Twitter’s initial public offering last week was everything that Facebook’s botched offering a year and a half ago was not: the stock was reasonably priced; management wooed investors; and the company neither promised the moon nor the stars, and was rewarded with a substantial amount of cash raised, a stock that went up more than 75 percent, and a valuation of $25 billion.
The Edgy Optimist
The national conversation of late has revolved around a trio of Washington scandals, a weather disaster, and the seesaw views in financial markets about whether crisis looms. Yet for all their prominence, none are as tied to trends that will shape our collective future as the myriad of events that took place this week in New York City under the banner of “Internet Week.”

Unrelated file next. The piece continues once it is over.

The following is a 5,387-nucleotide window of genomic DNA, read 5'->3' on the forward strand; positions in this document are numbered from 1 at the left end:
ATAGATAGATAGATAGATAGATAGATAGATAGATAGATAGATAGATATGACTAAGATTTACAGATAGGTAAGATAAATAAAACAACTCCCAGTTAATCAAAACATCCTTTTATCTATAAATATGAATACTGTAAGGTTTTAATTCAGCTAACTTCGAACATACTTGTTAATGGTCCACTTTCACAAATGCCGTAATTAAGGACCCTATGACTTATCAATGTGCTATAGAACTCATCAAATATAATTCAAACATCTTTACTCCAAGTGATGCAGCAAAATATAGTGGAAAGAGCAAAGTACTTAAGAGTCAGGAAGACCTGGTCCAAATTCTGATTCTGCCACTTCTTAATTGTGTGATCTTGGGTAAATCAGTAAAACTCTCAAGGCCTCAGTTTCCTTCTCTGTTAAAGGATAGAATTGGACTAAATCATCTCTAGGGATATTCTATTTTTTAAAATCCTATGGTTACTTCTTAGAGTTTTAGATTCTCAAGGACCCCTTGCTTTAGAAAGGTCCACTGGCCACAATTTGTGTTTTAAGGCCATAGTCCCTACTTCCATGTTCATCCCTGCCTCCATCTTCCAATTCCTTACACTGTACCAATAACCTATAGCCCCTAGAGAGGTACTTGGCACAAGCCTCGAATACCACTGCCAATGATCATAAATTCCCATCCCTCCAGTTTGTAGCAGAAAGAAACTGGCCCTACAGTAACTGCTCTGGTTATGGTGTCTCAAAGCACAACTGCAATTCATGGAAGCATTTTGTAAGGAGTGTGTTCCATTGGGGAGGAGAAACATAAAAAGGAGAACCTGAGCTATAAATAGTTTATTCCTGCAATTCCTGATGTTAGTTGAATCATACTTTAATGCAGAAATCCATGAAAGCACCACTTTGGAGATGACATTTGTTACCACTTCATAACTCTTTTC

The United States has a problem: rapidly rising student debt. It also has a solution: online education. The primary reason for spiraling student debt is the soaring costs of a college education at a physical college. Online education strips away all of those expenses except for the cost of the professor’s time and experience. It sounds perfect, an alignment of technology, social need and limited resources. So why do so many people believe that it is a deeply flawed solution?